National Grid backs £850m plan for Denmark cable link
NATIONAL Grid has given the green light to an £850m plan to build the world’s longest high-voltage power cable between the UK and Denmark.
The energy giant’s long-awaited investment decision means the 460-mile Viking Link project will begin importing Danish electricity from 2023, rather than 2022 as originally planned.
National Grid boss John Pettigrew said the project will help keep the company on track to grow the value of its portfolio of pipes and wires by between 5pc and 7pc over the medium term.
It will be capable of powering over a million homes and is expected to earn National Grid £100m before interest, tax, debt and amortisation. The decision emerged as National Grid revealed its profits for the first half of this year fell by 6pc to £1.3bn after it was stung by US tax reforms and costs of repairing storm-hit assets.
National Grid’s US problems include a spate of industrial disputes over fresh worker contracts, which has led to a £97m lockout of 1,200 gas workers in the US state of Massachusetts. Around 16 union branches have accepted its health and pension benefit changes but two branches are resisting the terms at a cost of £1m a day to National Grid.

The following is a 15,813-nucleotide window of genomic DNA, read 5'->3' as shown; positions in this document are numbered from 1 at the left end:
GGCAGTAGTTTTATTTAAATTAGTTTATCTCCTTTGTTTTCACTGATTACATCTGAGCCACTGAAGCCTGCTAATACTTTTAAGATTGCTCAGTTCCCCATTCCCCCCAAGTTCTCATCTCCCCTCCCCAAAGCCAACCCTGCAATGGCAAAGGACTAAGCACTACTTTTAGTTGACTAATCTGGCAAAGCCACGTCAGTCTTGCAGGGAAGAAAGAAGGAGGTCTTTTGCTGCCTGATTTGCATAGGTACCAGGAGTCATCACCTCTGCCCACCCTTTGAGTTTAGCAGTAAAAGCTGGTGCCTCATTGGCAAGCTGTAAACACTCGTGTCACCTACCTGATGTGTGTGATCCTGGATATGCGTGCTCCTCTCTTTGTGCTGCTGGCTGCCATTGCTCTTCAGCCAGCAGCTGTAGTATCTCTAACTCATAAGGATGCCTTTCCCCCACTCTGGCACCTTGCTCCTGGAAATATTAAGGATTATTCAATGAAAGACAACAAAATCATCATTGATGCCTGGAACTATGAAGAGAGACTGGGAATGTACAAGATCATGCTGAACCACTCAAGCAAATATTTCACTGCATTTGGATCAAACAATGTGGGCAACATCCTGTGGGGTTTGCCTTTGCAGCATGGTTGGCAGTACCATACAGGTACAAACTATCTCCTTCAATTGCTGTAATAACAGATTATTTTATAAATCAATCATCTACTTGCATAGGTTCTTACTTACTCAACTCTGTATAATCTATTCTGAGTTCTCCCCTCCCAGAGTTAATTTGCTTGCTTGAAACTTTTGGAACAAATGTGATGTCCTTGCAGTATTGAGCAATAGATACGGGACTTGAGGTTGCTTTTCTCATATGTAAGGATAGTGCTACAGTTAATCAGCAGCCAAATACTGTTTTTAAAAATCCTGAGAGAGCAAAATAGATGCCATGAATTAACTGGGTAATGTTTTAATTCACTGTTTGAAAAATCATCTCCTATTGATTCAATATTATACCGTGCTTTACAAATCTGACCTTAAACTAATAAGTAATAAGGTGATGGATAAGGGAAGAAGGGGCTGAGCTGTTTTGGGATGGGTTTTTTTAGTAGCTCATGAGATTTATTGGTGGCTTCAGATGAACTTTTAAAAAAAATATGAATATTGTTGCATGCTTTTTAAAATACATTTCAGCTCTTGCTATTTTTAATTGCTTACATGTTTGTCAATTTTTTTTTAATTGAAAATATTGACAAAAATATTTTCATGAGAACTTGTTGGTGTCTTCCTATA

National Grid will be able to pay its share of the Viking Link project, which it is developing alongside Danish transmission company Energinet, in part using the funds from the sale of its stake in the Cadent gas network business. Its shares edged up 1.5p to 840p yesterday.
Energy supplier SSE and Innogy are discussing changes to the terms of a planned tie-up of their retail units in Britain after Ofgem proposed a price cap on energy tariffs. SSE, whose deal with Innogy would create the UK’s second-largest retail power provider, said it was likely the deal would be delayed beyond the first quarter of 2019.
John Pettigrew, the boss of National Grid, said the decision to invest in the Danish scheme will increase infrastructure value